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What should we ask from school now?

(12 Posts)
Sops Sun 29-May-11 11:17:18

we have a second meeting with head teacher (and class teacher and senco too I think) next week. They all have recognised ds' (5) issues with not sitting still and not following instructions but say there is nothing they can do. They say he is very bright, imaginative and articulate, we think this is masking his very real difficulties in other areas and strongly suspect pathological demand avoidance and non-verbal learning disorder maybe some motor issues too.
His writing is terrible, he can't really write even his own 5 letter name and has made almost no progress since starting school.
Although he is "one of the better readers" we think he is capable of much more than he shows as he appears to have made very little progress from where he started in sept.
In his learning journey they observed that he can count to 20, but he could count to 50 before he started school. Is he regressing or is he just not showing what he can do?
We keep saying we are worried about year 1, as he will be expected to do so much more sitting still and following instructions and also writing. Teacher said," you never know he might well be fine" hmm
we are currently waiting to see paed for assessment and also have family support worker. Support worker implies that school should be doing more, so what should I ask them to do now?

smileANDwave2000 Sun 29-May-11 11:28:40

begin the statemnting process but if they say no its too soon , it isnt its up to you , you can begin the process yourself a lot of LA's take more notice of the parents than the schools anyway , the statements are not just for educational needs they are also for physical/social but id do it now as you say hes already not making progress possibly even regressing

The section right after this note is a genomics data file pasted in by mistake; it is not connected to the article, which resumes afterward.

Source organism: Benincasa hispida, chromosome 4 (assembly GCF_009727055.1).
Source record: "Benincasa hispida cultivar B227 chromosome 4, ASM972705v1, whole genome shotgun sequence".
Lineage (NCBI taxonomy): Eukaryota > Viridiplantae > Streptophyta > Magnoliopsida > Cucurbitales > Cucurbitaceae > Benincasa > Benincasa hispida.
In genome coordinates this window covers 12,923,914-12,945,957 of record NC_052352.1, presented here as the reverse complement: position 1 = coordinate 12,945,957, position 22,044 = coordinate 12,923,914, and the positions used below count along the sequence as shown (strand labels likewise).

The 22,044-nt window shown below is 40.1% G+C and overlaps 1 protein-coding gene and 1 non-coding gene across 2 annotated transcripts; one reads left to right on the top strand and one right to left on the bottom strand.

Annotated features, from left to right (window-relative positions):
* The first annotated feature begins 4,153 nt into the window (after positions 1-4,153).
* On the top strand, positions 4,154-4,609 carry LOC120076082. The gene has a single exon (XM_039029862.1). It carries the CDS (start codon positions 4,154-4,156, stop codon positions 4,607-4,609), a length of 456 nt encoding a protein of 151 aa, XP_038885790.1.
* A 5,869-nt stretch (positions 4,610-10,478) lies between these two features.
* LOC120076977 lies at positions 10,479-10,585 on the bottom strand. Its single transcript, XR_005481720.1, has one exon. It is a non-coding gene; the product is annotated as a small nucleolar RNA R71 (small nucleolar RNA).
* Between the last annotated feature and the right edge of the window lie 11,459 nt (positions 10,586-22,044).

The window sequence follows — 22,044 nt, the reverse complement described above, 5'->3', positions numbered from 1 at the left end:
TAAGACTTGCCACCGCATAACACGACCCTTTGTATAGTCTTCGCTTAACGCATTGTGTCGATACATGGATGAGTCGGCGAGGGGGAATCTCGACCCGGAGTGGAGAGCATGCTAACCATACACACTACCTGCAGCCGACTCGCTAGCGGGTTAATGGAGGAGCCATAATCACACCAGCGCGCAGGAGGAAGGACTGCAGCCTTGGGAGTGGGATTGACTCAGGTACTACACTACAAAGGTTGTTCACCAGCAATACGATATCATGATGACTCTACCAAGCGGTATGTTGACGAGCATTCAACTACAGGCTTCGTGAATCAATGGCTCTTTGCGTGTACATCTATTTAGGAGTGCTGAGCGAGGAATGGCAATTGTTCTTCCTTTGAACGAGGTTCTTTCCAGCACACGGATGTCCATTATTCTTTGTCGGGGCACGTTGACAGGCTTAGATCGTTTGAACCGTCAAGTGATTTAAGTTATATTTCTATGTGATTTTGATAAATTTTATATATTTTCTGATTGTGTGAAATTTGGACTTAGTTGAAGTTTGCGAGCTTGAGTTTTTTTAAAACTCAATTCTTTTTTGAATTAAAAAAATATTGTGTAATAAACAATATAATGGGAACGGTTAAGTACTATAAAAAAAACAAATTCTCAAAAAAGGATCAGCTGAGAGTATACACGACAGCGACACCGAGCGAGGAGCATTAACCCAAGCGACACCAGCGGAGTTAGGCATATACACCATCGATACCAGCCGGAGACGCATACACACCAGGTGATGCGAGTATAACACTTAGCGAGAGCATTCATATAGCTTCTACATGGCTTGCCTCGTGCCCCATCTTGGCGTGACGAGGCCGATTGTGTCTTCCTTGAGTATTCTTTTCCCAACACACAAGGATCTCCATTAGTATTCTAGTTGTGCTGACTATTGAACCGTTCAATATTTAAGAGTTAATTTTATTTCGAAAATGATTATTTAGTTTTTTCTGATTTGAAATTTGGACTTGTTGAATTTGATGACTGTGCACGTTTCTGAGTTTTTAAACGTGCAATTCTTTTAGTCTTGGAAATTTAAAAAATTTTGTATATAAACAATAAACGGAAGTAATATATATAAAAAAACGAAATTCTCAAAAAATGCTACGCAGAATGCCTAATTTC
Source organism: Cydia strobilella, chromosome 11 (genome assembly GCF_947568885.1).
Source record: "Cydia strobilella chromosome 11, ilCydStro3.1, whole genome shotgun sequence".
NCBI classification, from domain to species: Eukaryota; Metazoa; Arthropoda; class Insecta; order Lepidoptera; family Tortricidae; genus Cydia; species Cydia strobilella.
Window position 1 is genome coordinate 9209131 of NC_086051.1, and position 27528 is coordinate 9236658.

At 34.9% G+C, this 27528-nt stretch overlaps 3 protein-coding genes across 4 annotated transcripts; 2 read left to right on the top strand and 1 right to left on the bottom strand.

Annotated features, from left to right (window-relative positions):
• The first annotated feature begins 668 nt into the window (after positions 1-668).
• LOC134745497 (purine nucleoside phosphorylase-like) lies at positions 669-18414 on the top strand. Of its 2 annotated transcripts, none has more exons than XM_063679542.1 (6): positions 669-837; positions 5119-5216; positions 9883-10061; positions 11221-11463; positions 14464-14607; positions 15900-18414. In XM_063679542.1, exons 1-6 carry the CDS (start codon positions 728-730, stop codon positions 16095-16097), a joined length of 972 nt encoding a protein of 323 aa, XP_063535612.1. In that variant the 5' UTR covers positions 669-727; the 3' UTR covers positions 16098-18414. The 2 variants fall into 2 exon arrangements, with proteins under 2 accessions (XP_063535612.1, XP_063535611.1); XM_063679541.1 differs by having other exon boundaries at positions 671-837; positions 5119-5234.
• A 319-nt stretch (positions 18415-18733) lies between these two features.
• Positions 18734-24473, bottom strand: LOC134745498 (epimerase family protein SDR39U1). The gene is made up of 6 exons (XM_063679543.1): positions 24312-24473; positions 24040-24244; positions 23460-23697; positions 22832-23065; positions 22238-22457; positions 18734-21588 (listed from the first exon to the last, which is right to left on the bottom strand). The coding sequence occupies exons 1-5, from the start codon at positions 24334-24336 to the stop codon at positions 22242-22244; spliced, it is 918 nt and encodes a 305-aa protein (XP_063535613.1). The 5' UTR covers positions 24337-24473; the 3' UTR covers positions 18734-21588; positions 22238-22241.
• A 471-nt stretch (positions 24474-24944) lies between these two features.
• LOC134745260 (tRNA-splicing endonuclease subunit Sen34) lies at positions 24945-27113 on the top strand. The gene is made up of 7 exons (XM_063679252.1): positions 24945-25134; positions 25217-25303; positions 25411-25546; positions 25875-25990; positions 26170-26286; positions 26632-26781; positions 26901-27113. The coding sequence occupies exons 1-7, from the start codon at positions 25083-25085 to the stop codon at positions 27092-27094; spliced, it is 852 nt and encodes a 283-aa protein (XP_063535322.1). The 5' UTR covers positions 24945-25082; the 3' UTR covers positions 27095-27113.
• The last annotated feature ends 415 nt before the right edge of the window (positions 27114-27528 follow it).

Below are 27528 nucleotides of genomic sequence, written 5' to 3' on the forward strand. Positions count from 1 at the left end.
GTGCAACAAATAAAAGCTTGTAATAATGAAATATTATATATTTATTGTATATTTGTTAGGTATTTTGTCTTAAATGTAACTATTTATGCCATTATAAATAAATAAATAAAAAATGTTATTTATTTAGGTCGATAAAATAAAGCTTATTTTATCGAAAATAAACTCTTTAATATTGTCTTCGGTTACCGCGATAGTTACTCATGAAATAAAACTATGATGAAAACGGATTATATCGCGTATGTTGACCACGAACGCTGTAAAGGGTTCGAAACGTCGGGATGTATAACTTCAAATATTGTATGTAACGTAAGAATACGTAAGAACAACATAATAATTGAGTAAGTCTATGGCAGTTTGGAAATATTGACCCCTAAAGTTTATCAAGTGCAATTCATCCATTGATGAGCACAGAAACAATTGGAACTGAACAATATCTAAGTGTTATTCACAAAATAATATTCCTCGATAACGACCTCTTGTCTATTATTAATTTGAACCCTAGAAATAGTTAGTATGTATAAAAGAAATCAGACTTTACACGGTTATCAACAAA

see this link here to download form
www.ipsea.org.uk/Apps/Content/HTML/?id=324
the sooner you see the paed the better and the sooner you begin the assesment of your DCs needs the better IMO , hth ,good luck

I also think that my son is capable of more than he is achieving although he has average Y1 NC levels at the moment as he is achieving these despite his concentration, sensory and motor problems and without support.

The EP is going in to observe and test him in June. I have no problem with him achieving average scores if he is of average intelligence but I want to understand more about his level of intelligence and any problems with working memory etc.

If he should be achieving more than 1B/1A based on his ability then hopefully the EP report should be able to help me push for more support. At the moment, the school feels that he is achieving OK due to his NC levels and as his behaviour has improved since the start of Y1.

Sops Sun 29-May-11 11:55:38

A bit scared of this statement malarky and wonder how severe his difficulties are... I wondered if I should ask for an IEP?
Teacher did some detailed observations of him after our last meeting but as she saw him playing with friends and interacting ok, she says there is nothing more she can do.
I feel that they are looking for 'classic' asd behaviour, which of course they won't find cos he isn't classically autistic!
They say he is doing fine academically, and according to sen criteria he has to be below average to get further help. However, I have checked code of practice and it says clearly that help should not be restricted to those children and that early intervention from outside sources can play a crucial role in the early identification of sen.
I have got together a document outlining our case for further action and quoting from sen code of practice but dh is worried it is too adversarial and we will alienate them. I admit it sounds very officious but I worry that they will fob us off again.
Ben10, like yours our ds achievement average and behaviour has improved (anger outbursts, but not sitting still or following instructions) so they think "job done" but we feel he is just tolerating reception because there are few demands in a free-flow environment. The year 1 classroom is a third the size of reception, they will be expected to sit at a named place for much of the time, there'll be much more writing too- he will not be able to cope we are sure. But it seems school are happy to wait until crisis point. It doesnt help that the head is leaving at the end of the year and we have no replacement so ATM no head at all next term!

Sops Sun 29-May-11 11:57:15

I wouldn't get at statement as the school have not even tried to meet my Childs needs yet, so would be hard to prove they can't!

smileANDwave2000 Sun 29-May-11 12:13:57